The annual return of spring is a gradual development marked by innumerable minor events, changes in the behavior of wildlife, and (perhaps more obvious) alterations in the vegetation (greening of the grass, the appearance of the first crocus). Being more of a zoologist than botanist, I'm more attuned to the faunal than the floral changes, and yet invariably I wrestle with identifying which changes to imbue with the greatest significance.
This year, for example, I have long been aware of increasing territoriality and 'breediness' among some of the raptors that I spend time watching. Golden Eagles, Prairie Falcons, and Northern Harriers began back in January the undulating flight displays that serve to both establish their claim on a breeding locale and advertise their readiness to begin the courtship process. But though those January days were clear and blue and beginnning to lengthen, it still most definitely felt like there was a good bit of winter still to be endured.
Not long ago, the grassland birds (especially up in the Columbia Plateau) began to dramatically alter their behavior. The Horned Larks, which had been covorting for long months in large flocks, have begun pairing up, and they will, accordingly, be one of the first songbirds to nest (and some of them will successfully produce 3 broods this year). In Western Meadowlarks, the behavioral change is even more significant. They have also flocked up for the winter, but throughout that season remained almost unobserved, staying on the ground, silent, flying seldom, and not even bothering to post a sentinel. In recent weeks, they've suddenly 'popped up,' with males especially (though you can't tell the gender by looking at them) now spending most of their day perched high and singing lustily.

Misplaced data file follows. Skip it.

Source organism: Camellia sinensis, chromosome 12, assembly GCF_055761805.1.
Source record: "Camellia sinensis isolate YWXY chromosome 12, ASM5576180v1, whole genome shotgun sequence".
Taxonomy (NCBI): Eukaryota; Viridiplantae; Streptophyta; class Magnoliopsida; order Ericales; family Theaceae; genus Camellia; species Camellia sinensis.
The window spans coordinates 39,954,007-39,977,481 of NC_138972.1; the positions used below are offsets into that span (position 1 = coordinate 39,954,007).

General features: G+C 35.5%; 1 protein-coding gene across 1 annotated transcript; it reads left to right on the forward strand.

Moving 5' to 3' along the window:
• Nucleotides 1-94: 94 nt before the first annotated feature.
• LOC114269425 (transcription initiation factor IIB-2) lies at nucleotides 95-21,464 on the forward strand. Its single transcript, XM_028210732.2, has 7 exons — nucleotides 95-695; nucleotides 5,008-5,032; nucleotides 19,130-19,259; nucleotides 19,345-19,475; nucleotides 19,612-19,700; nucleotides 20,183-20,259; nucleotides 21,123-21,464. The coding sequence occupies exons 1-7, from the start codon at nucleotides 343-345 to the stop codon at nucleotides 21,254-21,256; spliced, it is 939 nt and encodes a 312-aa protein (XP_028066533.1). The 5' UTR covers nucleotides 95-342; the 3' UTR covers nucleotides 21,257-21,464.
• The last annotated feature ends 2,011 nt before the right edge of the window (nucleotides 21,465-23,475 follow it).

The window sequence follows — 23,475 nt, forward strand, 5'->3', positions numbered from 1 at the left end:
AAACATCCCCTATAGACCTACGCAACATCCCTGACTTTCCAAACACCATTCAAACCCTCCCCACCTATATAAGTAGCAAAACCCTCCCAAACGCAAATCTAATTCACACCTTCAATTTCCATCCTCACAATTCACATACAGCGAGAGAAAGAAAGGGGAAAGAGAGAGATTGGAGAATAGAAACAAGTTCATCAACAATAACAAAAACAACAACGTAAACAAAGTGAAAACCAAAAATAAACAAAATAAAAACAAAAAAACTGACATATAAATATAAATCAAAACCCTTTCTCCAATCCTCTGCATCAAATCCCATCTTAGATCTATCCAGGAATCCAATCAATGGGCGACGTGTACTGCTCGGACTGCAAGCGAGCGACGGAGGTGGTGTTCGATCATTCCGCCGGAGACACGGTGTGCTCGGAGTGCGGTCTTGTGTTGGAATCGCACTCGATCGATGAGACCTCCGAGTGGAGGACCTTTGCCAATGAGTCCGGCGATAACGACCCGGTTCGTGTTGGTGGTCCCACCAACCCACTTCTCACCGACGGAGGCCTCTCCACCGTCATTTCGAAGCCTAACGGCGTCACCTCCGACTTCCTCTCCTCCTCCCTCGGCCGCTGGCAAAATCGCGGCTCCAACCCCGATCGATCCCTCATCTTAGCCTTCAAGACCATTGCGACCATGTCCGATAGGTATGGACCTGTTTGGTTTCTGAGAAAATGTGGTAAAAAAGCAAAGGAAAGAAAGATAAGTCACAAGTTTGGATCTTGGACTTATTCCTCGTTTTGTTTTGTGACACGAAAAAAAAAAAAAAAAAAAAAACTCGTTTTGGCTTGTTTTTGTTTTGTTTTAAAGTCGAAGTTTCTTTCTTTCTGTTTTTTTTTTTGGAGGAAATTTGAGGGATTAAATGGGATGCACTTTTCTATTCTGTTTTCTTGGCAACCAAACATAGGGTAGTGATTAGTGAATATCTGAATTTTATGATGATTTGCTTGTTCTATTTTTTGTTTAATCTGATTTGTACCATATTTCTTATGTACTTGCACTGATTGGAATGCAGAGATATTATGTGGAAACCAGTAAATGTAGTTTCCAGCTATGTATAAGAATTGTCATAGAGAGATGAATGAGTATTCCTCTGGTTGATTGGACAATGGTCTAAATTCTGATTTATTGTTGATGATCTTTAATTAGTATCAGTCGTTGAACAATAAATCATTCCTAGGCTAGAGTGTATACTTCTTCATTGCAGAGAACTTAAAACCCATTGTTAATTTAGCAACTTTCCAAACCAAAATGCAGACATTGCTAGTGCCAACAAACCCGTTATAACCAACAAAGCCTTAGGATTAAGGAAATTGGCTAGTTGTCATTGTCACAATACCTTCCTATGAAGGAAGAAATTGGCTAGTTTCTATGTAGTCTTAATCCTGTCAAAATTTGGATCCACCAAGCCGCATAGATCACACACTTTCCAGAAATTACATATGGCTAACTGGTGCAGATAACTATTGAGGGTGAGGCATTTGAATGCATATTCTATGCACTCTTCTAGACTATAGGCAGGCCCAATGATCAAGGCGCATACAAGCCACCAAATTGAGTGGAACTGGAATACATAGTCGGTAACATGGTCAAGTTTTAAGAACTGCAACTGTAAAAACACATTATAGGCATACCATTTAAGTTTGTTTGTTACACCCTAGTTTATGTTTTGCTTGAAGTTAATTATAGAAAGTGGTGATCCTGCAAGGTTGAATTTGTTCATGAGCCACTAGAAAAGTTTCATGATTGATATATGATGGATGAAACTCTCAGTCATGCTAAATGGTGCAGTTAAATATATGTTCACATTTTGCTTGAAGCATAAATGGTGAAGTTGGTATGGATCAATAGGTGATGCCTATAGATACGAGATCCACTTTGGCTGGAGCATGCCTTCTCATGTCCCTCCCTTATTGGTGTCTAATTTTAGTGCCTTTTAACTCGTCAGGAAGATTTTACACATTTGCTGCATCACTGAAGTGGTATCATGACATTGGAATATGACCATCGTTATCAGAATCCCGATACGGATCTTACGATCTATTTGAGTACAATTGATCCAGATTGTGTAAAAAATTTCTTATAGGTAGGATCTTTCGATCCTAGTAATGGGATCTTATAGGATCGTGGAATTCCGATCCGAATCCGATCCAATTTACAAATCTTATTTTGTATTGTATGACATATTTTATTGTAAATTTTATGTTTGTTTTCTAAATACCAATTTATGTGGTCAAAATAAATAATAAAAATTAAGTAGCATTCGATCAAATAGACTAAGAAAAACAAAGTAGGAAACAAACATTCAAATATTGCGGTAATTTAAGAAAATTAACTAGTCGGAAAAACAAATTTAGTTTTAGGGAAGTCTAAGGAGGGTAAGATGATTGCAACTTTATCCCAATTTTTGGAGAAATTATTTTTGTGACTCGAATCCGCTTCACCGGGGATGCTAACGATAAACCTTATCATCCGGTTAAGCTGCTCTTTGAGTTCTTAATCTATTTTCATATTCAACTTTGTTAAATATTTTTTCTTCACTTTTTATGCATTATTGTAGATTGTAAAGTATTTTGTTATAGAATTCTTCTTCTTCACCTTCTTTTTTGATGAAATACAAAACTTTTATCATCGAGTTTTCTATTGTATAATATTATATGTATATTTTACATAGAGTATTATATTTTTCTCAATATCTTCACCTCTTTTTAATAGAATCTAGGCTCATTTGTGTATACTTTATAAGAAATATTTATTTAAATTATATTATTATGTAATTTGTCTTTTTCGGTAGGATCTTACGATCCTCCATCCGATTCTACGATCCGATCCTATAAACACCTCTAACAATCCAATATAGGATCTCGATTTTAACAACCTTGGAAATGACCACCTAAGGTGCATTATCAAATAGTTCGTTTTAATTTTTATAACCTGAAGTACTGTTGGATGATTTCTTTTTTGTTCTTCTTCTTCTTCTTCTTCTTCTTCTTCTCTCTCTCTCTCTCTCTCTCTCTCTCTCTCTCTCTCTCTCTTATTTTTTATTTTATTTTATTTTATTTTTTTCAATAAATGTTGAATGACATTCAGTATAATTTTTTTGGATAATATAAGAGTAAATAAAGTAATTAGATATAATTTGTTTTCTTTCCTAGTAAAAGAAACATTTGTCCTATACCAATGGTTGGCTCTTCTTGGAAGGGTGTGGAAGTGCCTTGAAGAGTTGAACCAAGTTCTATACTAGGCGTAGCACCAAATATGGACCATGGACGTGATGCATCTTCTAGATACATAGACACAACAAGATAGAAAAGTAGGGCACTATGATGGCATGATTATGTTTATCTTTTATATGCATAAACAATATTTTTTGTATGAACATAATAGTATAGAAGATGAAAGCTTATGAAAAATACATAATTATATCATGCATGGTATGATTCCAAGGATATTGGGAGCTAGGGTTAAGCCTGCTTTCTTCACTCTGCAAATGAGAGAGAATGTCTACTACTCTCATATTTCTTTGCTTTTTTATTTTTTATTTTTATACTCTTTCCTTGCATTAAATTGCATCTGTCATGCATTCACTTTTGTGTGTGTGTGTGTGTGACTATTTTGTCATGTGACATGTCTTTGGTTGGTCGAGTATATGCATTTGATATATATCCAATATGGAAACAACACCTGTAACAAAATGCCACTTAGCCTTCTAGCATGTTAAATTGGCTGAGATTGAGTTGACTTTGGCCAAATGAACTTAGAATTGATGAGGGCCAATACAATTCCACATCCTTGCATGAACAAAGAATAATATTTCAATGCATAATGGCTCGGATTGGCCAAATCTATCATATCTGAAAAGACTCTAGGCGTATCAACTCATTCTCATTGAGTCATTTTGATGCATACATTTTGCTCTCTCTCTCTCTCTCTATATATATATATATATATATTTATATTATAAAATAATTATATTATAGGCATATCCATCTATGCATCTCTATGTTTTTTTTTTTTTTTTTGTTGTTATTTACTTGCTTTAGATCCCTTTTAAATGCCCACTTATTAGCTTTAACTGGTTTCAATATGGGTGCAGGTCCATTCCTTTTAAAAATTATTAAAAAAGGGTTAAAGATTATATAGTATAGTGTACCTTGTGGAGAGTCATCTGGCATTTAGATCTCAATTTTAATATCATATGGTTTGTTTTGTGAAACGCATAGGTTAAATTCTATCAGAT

The medium-sized ground squirrels (Washington, Belding's, Merriam's, and such) have--within the past week or ten days--ended their long period of estivation-followed-by-hibernation that began last July as the shrub-steppe and grassland habitats they occupied dried up and quit producing the grasses and forbs on which they feed. Their reemergence causes movements of hawks and even eagles, and the annual population levels of these squirrels has a significant effect on the productivity of some raptors, notably Ferruginous Hawks and Prairie Falcons.
There are many spring milestones yet to occur--the arrival of the first Osprey (from wintering grounds in southern Mexico, Central America, and northern South America), the first Turkey Vulture, and the first Western Kingbird (to name a few). But yesterday I experienced another notable spring first, one that reminds me of the inevitable progression of the seasons. I saw my first nesting Great-horned Owl of the year, a female in Morrow County sitting on eggs on a stick-nest (originally built by Red-tailed Hawks). As a member of one of the first bird species to nest each year, this female will undoubtedly sit tight through many days of winter-like weather still to come, but by the time her young are beginning to flex their flight muscles, spring will be back in all its cacophanous, riotous glory.